Tampa Child Pornography LawyersOur Tampa child pornography lawyers are well-educated and fully understand all the intricacies of Florida child pornography law. Florida law 827.071 prohibits the possession, promotion, production, distribution, and transmission of child pornography, all of which are considered felony offenses.
Defining Child Pornography in TampaAn image will only qualify as child pornography in Tampa if it depicts a minor engaging in sexual conduct, which includes:
- Sexual intercourse, whether actual or simulated
- Sexual bestiality
- Sadomasochistic abuse
- Lewd exhibition of the genitals
- Physical contact with a person’s pubic area, buttocks, or breast, whether clothed or unclothed, as long as the action was undertaken to gratify sexual desire
- Actual or simulated sexual battery
- Deliberately and voluntarily viewed more than a single image, representation, movie, or computer depiction over a period of time
- Took steps to save the image on his or her computer or knew that downloaded files would automatically be saved
- Uploaded the images onto a particular file
- Granted access to that file to a third party
- Sent the images across state lines using the internet
- Used equipment that had previously been shipped across state lines
- The material involved a prepubescent minor or a minor under the age of 12 years old
- The offense resulted in pecuniary gain for the defendant
- The material was distributed to a minor
- The material portrayed depictions of violence, masochism, or sadism
- The defendant engaged in a pattern of activity involving the sexual abuse of a child
- The offense involved the use of a computer
- Ten or more images were found in the defendant’s possession
- The defendant transported or attempted to transport a minor to engage in sexually explicit conduct for the purpose of producing child pornography or transmitting a live performance
Defendants accused of possessing child pornography can be charged with a separate count for each image found in their possession. This means that a person found with hundreds of images on his or her computer could be faced with hundreds of charges, each of which is punishable by up to five years in prison.
Manufacturing Child Pornography in TampaManufacturing child pornography is also prohibited under Fla. Stat. §827.071 and includes a number of different actions, including taking photos or recording videos that depict a minor engaged in sexual conduct. However, defendants can also be charged with manufacturing child pornography if they made copies of already existing images. In fact, anyone found in possession of three or more copies of the same movie, photo, image, or representation is automatically presumed to have had the intent to manufacture child pornography.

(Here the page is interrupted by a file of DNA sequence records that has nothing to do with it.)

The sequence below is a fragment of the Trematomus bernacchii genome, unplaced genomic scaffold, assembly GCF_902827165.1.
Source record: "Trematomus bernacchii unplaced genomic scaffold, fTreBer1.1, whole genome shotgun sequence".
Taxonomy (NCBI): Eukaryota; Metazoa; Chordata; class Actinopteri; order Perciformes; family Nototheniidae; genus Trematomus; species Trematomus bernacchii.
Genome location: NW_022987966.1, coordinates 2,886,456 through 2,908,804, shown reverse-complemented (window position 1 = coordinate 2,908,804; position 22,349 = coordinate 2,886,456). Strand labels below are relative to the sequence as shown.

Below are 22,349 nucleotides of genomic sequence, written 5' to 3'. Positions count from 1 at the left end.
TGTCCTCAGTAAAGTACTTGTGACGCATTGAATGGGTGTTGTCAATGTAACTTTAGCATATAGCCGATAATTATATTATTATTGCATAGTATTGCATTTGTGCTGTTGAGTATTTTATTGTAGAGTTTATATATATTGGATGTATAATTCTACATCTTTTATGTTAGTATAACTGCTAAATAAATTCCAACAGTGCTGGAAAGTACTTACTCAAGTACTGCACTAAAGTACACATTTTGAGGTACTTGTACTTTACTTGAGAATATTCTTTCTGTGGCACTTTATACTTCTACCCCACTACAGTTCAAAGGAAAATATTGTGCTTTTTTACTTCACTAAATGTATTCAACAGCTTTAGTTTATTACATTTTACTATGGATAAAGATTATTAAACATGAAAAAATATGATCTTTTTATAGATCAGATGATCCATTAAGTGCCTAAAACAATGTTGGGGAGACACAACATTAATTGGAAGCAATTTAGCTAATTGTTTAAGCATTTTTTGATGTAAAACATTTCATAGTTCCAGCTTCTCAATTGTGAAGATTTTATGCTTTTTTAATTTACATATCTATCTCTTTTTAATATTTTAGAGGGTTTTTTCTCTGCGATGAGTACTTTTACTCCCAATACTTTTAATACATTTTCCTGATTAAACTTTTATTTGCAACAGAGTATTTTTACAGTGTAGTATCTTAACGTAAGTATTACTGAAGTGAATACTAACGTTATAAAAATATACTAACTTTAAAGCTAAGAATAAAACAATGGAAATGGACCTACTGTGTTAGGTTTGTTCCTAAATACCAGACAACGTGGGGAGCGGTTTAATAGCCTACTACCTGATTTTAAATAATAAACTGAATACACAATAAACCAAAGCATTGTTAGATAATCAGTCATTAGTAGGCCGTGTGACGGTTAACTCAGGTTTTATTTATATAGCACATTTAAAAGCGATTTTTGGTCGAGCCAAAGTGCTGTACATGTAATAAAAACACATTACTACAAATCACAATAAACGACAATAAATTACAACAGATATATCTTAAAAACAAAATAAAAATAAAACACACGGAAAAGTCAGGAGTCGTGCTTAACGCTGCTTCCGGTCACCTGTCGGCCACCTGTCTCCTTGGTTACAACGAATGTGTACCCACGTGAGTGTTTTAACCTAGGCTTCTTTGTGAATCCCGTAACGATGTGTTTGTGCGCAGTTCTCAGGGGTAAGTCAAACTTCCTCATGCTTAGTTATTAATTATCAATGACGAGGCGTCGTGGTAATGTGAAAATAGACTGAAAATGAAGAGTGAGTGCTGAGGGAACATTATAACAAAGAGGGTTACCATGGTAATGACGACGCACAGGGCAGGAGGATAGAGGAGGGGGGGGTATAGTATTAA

Many defendants who are accused of manufacturing child pornography also face second-degree felony charges of using a minor in a sexual performance. This statute also specifically applies to parents or legal guardians who allow or force their underage children to participate in a sexual performance.
Transmitting Child Pornography in TampaAlthough some defendants are found in possession of physical copies of images or movies that contain child pornography, many images are retained only in electronic form. Florida law also applies in these situations, so each electronically stored image can still be charged as a single count of possessing child pornography. This prohibition also covers electronic transmission, as a defendant can be charged with distributing child pornography under Fla. Stat. 847.0137, which is a second-degree felony, if there is evidence that they used an electronic device to transmit pornographic images. This covers computers, tablets, and phones although courts have also held that using an app or a file-sharing program qualifies as using electronics to transmit child pornography if the defendant:
Federal Sentencing Guidelines for Tampa Child Pornography CasesIn addition to being charged in state court for possessing, manufacturing, or distributing child pornography, a person can also be tried for these offenses in federal court, but only if the defendant:
Being convicted under 18 U.S.C. §2252 in federal court generally has more severe consequences than a conviction in state court, as judges are required to comply with sentencing guidelines. For example, sentences are enhanced when: